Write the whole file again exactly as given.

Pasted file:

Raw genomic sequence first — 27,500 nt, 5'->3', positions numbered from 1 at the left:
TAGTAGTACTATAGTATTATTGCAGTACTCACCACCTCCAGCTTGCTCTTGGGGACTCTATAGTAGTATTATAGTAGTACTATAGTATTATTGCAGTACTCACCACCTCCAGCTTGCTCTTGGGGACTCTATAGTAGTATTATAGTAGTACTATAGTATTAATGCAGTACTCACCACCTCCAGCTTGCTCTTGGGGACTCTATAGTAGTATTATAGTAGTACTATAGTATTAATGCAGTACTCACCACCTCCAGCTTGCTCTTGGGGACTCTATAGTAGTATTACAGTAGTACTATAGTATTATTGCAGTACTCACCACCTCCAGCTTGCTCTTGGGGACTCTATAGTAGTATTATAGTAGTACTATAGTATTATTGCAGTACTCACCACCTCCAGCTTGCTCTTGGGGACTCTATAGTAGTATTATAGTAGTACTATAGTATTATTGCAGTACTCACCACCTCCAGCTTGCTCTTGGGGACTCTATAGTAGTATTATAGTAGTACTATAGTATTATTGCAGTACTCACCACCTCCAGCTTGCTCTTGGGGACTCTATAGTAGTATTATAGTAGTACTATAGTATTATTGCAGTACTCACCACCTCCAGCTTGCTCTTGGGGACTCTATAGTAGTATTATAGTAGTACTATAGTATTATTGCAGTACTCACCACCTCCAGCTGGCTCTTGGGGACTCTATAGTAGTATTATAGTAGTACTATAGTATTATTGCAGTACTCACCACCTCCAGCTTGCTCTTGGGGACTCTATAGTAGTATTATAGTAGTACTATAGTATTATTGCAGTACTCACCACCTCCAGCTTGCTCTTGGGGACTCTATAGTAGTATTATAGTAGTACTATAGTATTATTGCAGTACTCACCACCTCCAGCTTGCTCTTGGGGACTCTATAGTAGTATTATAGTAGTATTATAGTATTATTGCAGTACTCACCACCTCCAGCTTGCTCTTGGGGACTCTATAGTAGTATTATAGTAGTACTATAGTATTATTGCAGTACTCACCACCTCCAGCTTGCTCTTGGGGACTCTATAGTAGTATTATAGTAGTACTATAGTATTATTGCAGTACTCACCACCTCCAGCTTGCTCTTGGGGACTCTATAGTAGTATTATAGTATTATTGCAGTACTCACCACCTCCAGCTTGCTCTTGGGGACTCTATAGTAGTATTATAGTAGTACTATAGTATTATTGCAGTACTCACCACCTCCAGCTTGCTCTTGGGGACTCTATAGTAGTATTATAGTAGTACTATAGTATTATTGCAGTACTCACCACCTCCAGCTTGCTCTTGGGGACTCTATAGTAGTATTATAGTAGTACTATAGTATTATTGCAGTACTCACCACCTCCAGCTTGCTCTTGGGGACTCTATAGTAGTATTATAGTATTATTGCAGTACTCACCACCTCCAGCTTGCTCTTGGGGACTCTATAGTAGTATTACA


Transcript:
Raw genomic sequence first — 27,500 nt, 5'->3', positions numbered from 1 at the left:
TAGTAGTACTATAGTATTATTGCAGTACTCACCACCTCCAGCTTGCTCTTGGGGACTCTATAGTAGTATTATAGTAGTACTATAGTATTATTGCAGTACTCACCACCTCCAGCTTGCTCTTGGGGACTCTATAGTAGTATTATAGTAGTACTATAGTATTAATGCAGTACTCACCACCTCCAGCTTGCTCTTGGGGACTCTATAGTAGTATTATAGTAGTACTATAGTATTAATGCAGTACTCACCACCTCCAGCTTGCTCTTGGGGACTCTATAGTAGTATTACAGTAGTACTATAGTATTATTGCAGTACTCACCACCTCCAGCTTGCTCTTGGGGACTCTATAGTAGTATTATAGTAGTACTATAGTATTATTGCAGTACTCACCACCTCCAGCTTGCTCTTGGGGACTCTATAGTAGTATTATAGTAGTACTATAGTATTATTGCAGTACTCACCACCTCCAGCTTGCTCTTGGGGACTCTATAGTAGTATTATAGTAGTACTATAGTATTATTGCAGTACTCACCACCTCCAGCTTGCTCTTGGGGACTCTATAGTAGTATTATAGTAGTACTATAGTATTATTGCAGTACTCACCACCTCCAGCTTGCTCTTGGGGACTCTATAGTAGTATTATAGTAGTACTATAGTATTATTGCAGTACTCACCACCTCCAGCTGGCTCTTGGGGACTCTATAGTAGTATTATAGTAGTACTATAGTATTATTGCAGTACTCACCACCTCCAGCTTGCTCTTGGGGACTCTATAGTAGTATTATAGTAGTACTATAGTATTATTGCAGTACTCACCACCTCCAGCTTGCTCTTGGGGACTCTATAGTAGTATTATAGTAGTACTATAGTATTATTGCAGTACTCACCACCTCCAGCTTGCTCTTGGGGACTCTATAGTAGTATTATAGTAGTATTATAGTATTATTGCAGTACTCACCACCTCCAGCTTGCTCTTGGGGACTCTATAGTAGTATTATAGTAGTACTATAGTATTATTGCAGTACTCACCACCTCCAGCTTGCTCTTGGGGACTCTATAGTAGTATTATAGTAGTACTATAGTATTATTGCAGTACTCACCACCTCCAGCTTGCTCTTGGGGACTCTATAGTAGTATTATAGTATTATTGCAGTACTCACCACCTCCAGCTTGCTCTTGGGGACTCTATAGTAGTATTATAGTAGTACTATAGTATTATTGCAGTACTCACCACCTCCAGCTTGCTCTTGGGGACTCTATAGTAGTATTATAGTAGTACTATAGTATTATTGCAGTACTCACCACCTCCAGCTTGCTCTTGGGGACTCTATAGTAGTATTATAGTAGTACTATAGTATTATTGCAGTACTCACCACCTCCAGCTTGCTCTTGGGGACTCTATAGTAGTATTATAGTATTATTGCAGTACTCACCACCTCCAGCTTGCTCTTGGGGACTCTATAGTAGTATTACA